The increasing budget deficit – As many noted economists have pointed out, we’re going to be in a very bad way as more and more baby boomers retire and start receiving social security and medical benefits. It will be the equivalent of a slow fiscal cancer, wasting away the country’s health bit by bit. We cannot keep doing what we’ve been doing from a tax perspective and expect everything to turn out OK. It is an economic impossibility. Either taxes have to go up, or benefit payouts must be drastically cut. Most economists agree that even a $1 gas tax increase would result in an extra 100 billion dollars annually, thereby providing some measure of relief to future budget shortfalls. If you don’t’ want the extra tax revenues to go there, then you pick a line in the budget – schools, roads, Medicare, whatever.

It’s only fair from a cost perspective – The U.S. federal government has spent and still spends a lot of money ensuring that the oil keeps getting pumped out of various places in the world. This money is spent in the form of wars waged (1991 Iraq War, current war in Iraq, etc.), massive foreign aid to non oil-producing countries that we wouldn’t otherwise care so much about in oil-producing regions (Egypt, Israel, etc.) in order to have an ally and/or influence in those oil-producing regions, and various government subsidies and tax breaks to the oil industry and it’s collection of vendors and suppliers. If all those costs, which are borne by all taxpayers, regardless of their personal consumption of gasoline, were accurately imputed into the costs of gasoline, gasoline would be far more expensive.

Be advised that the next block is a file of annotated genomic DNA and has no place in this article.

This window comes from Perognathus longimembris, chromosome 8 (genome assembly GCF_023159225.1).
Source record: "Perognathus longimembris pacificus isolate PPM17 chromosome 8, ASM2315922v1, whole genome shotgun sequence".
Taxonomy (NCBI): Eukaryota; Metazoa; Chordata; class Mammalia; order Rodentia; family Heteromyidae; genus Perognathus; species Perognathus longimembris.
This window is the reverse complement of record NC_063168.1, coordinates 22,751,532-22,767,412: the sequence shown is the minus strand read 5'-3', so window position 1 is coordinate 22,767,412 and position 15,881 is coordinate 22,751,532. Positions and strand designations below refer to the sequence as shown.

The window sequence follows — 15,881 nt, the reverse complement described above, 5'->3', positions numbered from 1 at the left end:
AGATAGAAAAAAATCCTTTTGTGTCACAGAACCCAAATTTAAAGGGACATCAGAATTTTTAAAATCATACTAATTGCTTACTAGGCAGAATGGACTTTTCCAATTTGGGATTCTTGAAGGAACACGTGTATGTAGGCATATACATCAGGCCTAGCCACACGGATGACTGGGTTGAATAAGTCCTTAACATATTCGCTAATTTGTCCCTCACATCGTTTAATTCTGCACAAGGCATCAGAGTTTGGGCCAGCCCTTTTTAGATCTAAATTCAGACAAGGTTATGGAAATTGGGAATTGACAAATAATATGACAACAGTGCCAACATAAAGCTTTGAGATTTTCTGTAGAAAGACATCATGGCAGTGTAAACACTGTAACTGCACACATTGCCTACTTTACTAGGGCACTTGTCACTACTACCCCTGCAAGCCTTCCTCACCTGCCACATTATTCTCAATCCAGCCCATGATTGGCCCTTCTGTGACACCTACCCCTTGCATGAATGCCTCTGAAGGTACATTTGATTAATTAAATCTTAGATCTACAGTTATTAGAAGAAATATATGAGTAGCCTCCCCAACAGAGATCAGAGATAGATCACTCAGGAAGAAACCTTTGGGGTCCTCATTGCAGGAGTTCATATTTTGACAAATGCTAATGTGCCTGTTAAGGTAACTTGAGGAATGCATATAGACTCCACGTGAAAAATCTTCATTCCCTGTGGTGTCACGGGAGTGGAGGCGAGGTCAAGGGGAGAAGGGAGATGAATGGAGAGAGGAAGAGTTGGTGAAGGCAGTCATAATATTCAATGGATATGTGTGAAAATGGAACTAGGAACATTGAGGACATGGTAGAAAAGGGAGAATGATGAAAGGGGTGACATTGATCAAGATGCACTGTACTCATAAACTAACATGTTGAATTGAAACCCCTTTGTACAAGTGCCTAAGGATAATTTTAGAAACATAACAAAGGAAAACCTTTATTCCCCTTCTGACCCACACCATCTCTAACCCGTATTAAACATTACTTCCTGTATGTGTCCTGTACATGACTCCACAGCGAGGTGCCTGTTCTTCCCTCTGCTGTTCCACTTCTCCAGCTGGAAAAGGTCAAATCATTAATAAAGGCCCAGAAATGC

Less pollution – Without belaboring the point too much, it cannot be disputed that Mother Nature is allergic to the stuff that comes out of a tailpipe. Less of that bad stuff around helps all of us here on this planet.

Less traffic – Less people driving means the ones left on the road can go faster. This is good, especially from my admittedly biased perspective as an auto enthusiast, but it will also save billions in shipping costs, etc..

It won’t cost as much as you think – As N. Gregory Mankiw, the noted Harvard professor and former chairman of The Council of Economic Advisors, stated in a Wall Street Journal article regarding gas taxes, there is something called tax incidence taught in every freshman tax analysis course. Tax incidence states that every tax cost is shared by both producer and consumer. The short version as it applies to this situation is that as a higher gasoline tax drives down consumption, market demand will subsequently fall, forcing oil prices lower. Just like magic, the actual purchase price of gasoline would increase by less than the tax because the cost of the major ingredient would be decreasing at the same time. More beautiful magic – as a practical matter, oil producers like Iran, Venezuela, Russia, and Kuwait pick up some of the cost of our increased tax gas.

It will produce a long-term solution to our oil addiction – As gasoline becomes more and more expensive, alternative fuels and alternative power modes become progressively more attractive and economically feasible. As a bonus, some of these alternatives are better for the environment, i.e., the Tesla, a very fast, very attractive sports car powered by ion-lithium batteries with a 300 mile range, and built by the Tesla Corporation in Silicon Valley. Too cutting edge? How about the proven technology of a hybrid vehicle?